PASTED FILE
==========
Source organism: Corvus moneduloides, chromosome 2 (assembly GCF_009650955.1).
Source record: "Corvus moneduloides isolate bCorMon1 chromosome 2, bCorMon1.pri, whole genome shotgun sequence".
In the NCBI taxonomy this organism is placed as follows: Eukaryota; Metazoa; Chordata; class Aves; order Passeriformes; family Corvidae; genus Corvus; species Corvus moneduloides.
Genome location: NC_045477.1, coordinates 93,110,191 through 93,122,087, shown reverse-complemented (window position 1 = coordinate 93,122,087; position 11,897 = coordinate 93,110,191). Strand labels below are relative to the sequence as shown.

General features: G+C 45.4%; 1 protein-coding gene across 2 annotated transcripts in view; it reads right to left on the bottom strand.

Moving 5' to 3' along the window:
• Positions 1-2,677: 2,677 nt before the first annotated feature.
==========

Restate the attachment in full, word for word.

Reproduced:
Source organism: Corvus moneduloides, chromosome 2 (assembly GCF_009650955.1).
Source record: "Corvus moneduloides isolate bCorMon1 chromosome 2, bCorMon1.pri, whole genome shotgun sequence".
In the NCBI taxonomy this organism is placed as follows: Eukaryota; Metazoa; Chordata; class Aves; order Passeriformes; family Corvidae; genus Corvus; species Corvus moneduloides.
Genome location: NC_045477.1, coordinates 93,110,191 through 93,122,087, shown reverse-complemented (window position 1 = coordinate 93,122,087; position 11,897 = coordinate 93,110,191). Strand labels below are relative to the sequence as shown.

General features: G+C 45.4%; 1 protein-coding gene across 2 annotated transcripts in view; it reads right to left on the bottom strand.

Moving 5' to 3' along the window:
• Positions 1-2,677: 2,677 nt before the first annotated feature.